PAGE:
Komatsu launches Komatsu Academy, a new online training system for customers and dealers
Komatsu Academy, a new online training system that is currently available for Komatsu dealers, will become available for Komatsu customers this fall via the My Komatsu app.
Intended to easily provide educational content to users at any time, “Komatsu Academy is designed to help our dealers and customers recruit, strengthen their workforce, and retain their technicians and operators,” said Craig Yager, Training Manager for Komatsu. “It’s part of an ecosystem to bolster and improve the skill sets of current technicians and operators, while drawing new people to this industry by providing access to high school and technical school students.”
Yager continued, “It’s important for Komatsu to provide our dealers with in-depth knowledge of our products, so they can support our customers. And, for our customers, Komatsu Academy can provide training to support the creation of a skilled workforce that can operate our equipment more efficiently and effectively, to help reduce machine downtime by identifying problems before they worsen.”
Komatsu Academy will offer module-based, blended learning content such as videos, animations, documents, competency tests, and microlearning sessions that include safety, machine maintenance and operating best practices. These modules can be accessed easily through a mobile app and completed at an individual’s own pace. For Komatsu customers, Komatsu Academy will offer some free courses and content, but the full suite of content will be accessible on a subscription or a per-course cost.
Flexible career development
Aside from relevant job training, Komatsu Academy will also provide career paths for users, allowing them to learn additional skills and become certified, which could help them advance within their organization.
“The ability to develop a career path is going to help an employee grow by identifying what training and skills are needed for advancement,” explained Yager. “For example, Komatsu Academy can help an employee who works at the parts counter and wants to be a parts manager by providing a view to their career path and explaining what training and skills they need to achieve their goal.”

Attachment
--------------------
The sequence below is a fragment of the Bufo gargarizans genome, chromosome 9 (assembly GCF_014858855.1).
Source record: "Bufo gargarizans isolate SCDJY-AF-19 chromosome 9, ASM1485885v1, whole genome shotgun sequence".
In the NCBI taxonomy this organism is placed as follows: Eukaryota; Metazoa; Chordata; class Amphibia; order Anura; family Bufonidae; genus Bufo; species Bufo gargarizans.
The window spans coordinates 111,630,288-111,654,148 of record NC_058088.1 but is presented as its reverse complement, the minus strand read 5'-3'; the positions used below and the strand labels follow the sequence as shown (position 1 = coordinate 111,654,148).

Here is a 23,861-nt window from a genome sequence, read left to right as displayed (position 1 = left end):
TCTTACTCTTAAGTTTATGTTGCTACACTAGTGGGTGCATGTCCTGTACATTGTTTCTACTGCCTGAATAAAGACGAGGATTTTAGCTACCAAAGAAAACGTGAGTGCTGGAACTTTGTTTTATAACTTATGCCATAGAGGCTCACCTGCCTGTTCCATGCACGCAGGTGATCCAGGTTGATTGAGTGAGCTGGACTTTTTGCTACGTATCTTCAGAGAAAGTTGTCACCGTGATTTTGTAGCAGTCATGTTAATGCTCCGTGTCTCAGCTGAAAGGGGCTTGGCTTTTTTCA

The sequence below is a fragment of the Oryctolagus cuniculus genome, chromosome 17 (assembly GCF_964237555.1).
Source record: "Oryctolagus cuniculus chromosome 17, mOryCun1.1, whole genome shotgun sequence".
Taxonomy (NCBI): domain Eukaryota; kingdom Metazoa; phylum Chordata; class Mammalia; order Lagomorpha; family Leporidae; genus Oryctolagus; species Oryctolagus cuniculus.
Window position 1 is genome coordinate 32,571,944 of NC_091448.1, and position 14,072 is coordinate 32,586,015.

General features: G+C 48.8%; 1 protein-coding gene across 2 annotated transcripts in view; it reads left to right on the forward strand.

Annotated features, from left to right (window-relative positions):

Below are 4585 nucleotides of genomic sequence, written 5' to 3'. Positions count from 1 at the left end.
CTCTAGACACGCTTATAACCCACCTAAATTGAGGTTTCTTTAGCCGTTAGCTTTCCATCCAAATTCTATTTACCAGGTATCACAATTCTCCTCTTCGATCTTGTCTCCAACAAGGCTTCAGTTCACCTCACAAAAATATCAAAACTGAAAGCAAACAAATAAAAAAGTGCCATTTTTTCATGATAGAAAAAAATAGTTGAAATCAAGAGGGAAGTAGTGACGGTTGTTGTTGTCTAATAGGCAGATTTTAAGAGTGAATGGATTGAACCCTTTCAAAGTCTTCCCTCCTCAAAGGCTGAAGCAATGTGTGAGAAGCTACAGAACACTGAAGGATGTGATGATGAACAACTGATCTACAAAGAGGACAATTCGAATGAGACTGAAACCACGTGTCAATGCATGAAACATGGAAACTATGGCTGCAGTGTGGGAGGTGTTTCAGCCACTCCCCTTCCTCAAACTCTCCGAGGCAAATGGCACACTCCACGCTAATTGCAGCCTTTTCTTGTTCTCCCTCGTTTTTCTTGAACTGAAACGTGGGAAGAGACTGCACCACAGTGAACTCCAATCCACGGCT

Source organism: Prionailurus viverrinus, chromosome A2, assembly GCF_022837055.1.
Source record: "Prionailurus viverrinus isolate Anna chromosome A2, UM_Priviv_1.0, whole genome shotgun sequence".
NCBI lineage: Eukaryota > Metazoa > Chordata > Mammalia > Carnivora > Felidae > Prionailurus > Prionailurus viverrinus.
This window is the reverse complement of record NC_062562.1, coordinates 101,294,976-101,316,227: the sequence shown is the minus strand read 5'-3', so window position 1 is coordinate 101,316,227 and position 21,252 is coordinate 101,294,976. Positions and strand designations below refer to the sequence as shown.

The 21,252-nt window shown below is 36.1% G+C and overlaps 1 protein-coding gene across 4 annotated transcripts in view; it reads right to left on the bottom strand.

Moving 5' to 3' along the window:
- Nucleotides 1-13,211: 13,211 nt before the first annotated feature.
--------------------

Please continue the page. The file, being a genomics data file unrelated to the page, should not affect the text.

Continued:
When a person logs into Komatsu Academy, they are identified by their job role, and then the system tailors recommended courses for them.
“The system recognizes any potential career paths and displays certifications based on the job role information,” said Yager. “Users can find additional certifications and information relevant to their career path and see how the content they have taken to date applies to other potential careers.”
For certifications, users can supplement hands-on training with educational content on Komatsu Academy to minimize time away from their organization.
“Our dealers are often faced with the difficult choice between supporting their customers or sending their technicians to do training to improve their skills,” said Yager. “Komatsu Academy will provide them with an option to do both simultaneously. The technician can learn more about our products and how to troubleshoot them on their own, on the job, all with microlearning content at their fingertips. Instead of attending a traditional 40-hour class, they have access to content that’s online, easily searchable, and consumed in small modules. They could be standing out at the machine on their lunch break and learn something about an excavator.”
Development of VR training
As technology continues to evolve in the construction industry, virtual reality (VR) will likely be a crucial aspect of Komatsu Academy in the not-so-distant future.
“Our team at Komatsu is working with Arizona State University to develop virtual operator training using haptic gloves and VR goggles,” said Yager. “Haptic gloves give you the feel of interacting with the machine. The user feels feedback through the gloves, and the VR gives them a 360-degree view of the machine. They can actually feel and see that they are grabbing a wrench and can feel the bolt tightening.”
The technology enables people to have hands-on experiences with a machine, even if there’s not a physical model on-site. VR training can circumvent any machine availability issues and provide hands-on content whenever and wherever.
“Someone training could be in a small classroom a thousand miles from the instructor, but they could virtually see and feel the machine and interact with the instructor,” said Yager. “The potential use cases are endless. VR is going to be important for technical training, and Komatsu Academy will provide the necessary training information to make the workforce stronger and to spark renewed interest in careers within the construction and mining industry.”